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Occupational Health: Taxation

Question for Treasury

UIN 281712, tabled on 24 July 2019

To ask the Chancellor of the Exchequer, what assessment he has made of the implications for his policies on (a) health prevention and (b) early intervention of the (a) conditions in relation to 28 day consecutive absence and (b)requirement that a health condition must be a direct result of work in the exemption for employer-funded recommended medical treatment under section 320C of the Income Tax (Earnings and Pensions) Act 2003.

Answered on

9 September 2019

The Government recognises the valuable work of employers such as the John Lewis Partnership in providing for the health of their staff.

Employers have a critical role to play in helping disabled people and people with long-term health conditions to remain in work. Keeping more people in work is good for them. But it is good for the economy too, and it reduces spending on out-of-work benefits, and potentially also demand on the NHS. For employers, investing in employee health and wellbeing can lead to increased workforce productivity and help retain key talent in an organisation.

Employers normally incur expenditure on employee healthcare for a business purpose and can already deduct this in full when calculating their taxable profits under the longstanding general rules for business expenses. This means employers already receive full tax relief for these costs. The Government therefore does not believe that the existing tax system for business expenses incurred by employers provides a barrier to those wishing to support employees at work.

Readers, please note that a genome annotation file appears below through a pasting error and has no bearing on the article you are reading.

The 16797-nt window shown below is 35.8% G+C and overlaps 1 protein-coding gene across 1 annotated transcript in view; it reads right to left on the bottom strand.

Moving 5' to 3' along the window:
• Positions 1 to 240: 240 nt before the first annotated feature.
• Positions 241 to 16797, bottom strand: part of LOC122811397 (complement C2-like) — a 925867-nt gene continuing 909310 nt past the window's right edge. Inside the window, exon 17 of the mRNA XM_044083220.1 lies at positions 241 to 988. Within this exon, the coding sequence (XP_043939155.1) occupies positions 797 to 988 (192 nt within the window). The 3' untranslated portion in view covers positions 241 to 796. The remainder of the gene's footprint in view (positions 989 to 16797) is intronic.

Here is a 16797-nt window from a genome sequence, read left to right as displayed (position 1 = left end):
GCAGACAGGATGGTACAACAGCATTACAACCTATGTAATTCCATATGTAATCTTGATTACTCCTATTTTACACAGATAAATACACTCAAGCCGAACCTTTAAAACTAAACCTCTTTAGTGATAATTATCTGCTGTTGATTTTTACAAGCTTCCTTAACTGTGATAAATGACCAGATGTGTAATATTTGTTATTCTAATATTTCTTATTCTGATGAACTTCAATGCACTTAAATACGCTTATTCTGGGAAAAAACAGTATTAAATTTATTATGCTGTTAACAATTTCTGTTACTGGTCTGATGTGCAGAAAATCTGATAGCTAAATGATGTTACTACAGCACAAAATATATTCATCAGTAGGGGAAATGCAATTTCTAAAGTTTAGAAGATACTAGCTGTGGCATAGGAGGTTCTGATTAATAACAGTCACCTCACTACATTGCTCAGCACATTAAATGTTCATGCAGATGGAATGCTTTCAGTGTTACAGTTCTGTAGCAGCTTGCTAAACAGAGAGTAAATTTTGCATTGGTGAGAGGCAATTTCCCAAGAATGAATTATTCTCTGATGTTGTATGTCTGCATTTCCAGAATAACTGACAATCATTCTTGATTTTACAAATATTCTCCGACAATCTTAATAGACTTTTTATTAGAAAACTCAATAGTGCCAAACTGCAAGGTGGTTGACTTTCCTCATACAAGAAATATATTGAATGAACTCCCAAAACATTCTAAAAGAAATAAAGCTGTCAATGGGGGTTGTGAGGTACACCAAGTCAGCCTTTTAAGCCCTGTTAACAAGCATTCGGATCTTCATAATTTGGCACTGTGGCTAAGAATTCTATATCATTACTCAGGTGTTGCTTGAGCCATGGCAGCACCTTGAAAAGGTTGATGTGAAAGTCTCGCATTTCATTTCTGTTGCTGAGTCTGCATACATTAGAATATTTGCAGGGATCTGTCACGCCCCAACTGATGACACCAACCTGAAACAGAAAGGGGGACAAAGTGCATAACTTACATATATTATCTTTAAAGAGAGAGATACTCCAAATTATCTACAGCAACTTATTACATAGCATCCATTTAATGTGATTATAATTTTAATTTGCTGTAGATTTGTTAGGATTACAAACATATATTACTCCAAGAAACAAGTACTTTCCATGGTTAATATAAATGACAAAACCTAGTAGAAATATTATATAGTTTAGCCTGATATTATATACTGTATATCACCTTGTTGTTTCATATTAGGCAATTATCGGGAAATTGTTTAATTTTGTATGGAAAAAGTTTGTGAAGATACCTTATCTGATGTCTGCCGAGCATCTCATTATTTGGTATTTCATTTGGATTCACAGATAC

The tax system also ensures employees do not pay income tax or National Insurance Contributions (NICs) on several employer-provided, health-related benefits and there is no corresponding Class 1A NICs liability for employers when there is an exemption for income tax. This includes recommended medical treatment of up to £500 intended to help employees return to work.

This particular exemption is targeted at supporting individuals who are expected to reach or who have already reached four weeks of sickness absence. This is because evidence suggests there is an increased likelihood of employees moving on to benefits after an absence lasting four weeks or longer. The £500 cap is in line with the estimated annual cost of the medical treatment that would typically be recommended to help employees return to work.

In July, the Government launched a consultation on measures to reduce ill health-related job loss. The broad focus of this consultation chimes with recommendations in the John Lewis report, including potential financial incentives to encourage more employers to access occupational health services, driving early and supportive employer action and spreading best practice. However, it also notes that there is limited evidence that making the tax treatment more generous is the most effective lever to incentivise more employers to start offering occupational health provision, if the initial cost is the main barrier for them.

The Government will use the evidence and views gathered during this consultation to develop its proposals further, considering an approach which offers the best value for money and is affordable in the context of the next Spending Review.

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